Every year thousands of people are murdered in the U.S.
Most of the cases are solved with a quick arrest. The suspect is either at the scene or identified and apprehended. I’ve spent years covering crime from various newspapers and have seen first-hand how the victim’s family reacts to the arrest news.
For some, it’s anger. For others, it’s a relief that a killer is off the streets. For a few, they are filled with questions about why? For all it brings some sort of closure, it’s at least a chance to blame someone for their loved one’s untimely demise.
That’s not true for all victim’s families. Some go years without having that closure. Some never get it. Their cases go cold as police get stumped. Their loved one’s killer remains free and they are left to wonder why, and who.
The cases have gone cold but are not forgotten.
Here at FrontPageDetecives we are taking to the week of Dec. 13 through Dec. 19 to highlight some of these cold cases. It’s a chance to feature some cold cases that you have heard of, some you haven’t. It’s an opportunity to keep the memories of some victims alive and bring more eyeballs to an investigation.
We have stories planned about a Colorado’s cop decade-long hunt for the person who shot him. It’s an exclusive story you can’t read anywhere else starting on Dec. 13. You won’t believe how it ends.
There are also numerous stories to highlight cold cases from across the country. These reports are designed to shed some light on cases that you’ve likely never heard about.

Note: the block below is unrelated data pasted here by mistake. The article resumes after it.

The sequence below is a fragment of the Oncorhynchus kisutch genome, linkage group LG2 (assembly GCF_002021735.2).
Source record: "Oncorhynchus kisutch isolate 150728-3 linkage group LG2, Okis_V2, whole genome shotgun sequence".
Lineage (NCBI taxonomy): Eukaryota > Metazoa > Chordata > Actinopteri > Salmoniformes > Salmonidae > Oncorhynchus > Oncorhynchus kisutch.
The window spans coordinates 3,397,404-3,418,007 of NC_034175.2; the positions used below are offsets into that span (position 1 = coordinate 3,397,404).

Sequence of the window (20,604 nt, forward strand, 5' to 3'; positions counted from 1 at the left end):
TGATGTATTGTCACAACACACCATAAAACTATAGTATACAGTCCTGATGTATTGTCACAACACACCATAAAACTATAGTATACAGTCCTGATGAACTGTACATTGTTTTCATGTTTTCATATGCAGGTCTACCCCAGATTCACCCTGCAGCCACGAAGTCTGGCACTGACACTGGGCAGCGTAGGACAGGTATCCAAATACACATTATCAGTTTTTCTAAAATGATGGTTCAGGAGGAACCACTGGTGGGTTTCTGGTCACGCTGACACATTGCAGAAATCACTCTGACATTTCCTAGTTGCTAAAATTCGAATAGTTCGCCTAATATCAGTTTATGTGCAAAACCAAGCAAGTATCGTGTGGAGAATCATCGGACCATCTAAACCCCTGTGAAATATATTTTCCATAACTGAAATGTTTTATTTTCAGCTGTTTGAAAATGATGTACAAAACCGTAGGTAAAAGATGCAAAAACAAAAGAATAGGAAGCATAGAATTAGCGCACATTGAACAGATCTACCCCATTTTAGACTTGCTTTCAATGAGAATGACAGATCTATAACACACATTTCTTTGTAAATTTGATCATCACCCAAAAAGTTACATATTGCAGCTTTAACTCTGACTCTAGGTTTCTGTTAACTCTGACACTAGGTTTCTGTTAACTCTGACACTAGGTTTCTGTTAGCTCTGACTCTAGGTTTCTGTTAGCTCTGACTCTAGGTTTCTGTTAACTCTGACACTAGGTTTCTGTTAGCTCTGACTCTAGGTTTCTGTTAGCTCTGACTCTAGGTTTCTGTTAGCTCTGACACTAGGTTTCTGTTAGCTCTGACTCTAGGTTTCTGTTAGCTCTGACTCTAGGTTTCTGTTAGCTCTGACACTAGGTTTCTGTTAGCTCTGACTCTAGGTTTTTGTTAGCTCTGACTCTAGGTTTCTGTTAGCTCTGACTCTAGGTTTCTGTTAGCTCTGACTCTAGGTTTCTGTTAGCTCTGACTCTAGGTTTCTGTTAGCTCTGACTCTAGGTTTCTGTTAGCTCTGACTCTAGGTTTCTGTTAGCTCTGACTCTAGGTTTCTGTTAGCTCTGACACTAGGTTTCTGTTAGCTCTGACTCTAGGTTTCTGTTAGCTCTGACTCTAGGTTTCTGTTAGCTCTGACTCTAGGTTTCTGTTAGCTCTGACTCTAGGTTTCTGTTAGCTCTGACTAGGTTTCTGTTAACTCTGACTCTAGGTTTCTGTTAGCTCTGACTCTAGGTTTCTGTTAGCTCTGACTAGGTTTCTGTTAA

We have stories planned to highlight how police agencies go about trying to solve these cold cases and how technology changes, especially with DNA, have helped investigators. The DNA improvements have helped bring closure after decades, but how does it all work?
We hope you enjoy the various cold case stories that have become a staple among True Crime fanatics. Feel free to poke around the cases — maybe there is something police have missed or a suspect unknown. Internet sleuths have helped police solve some difficult cases in recent months. At worst, I hope the cold cases make you take a moment to remember the victims as people and not just stats.
Feel free to send information about your loved one’s cold case to me at Al@emg.inc and we are happy to feature their information in future stories.
While the cases might go cold, their memories should never be forgotten.
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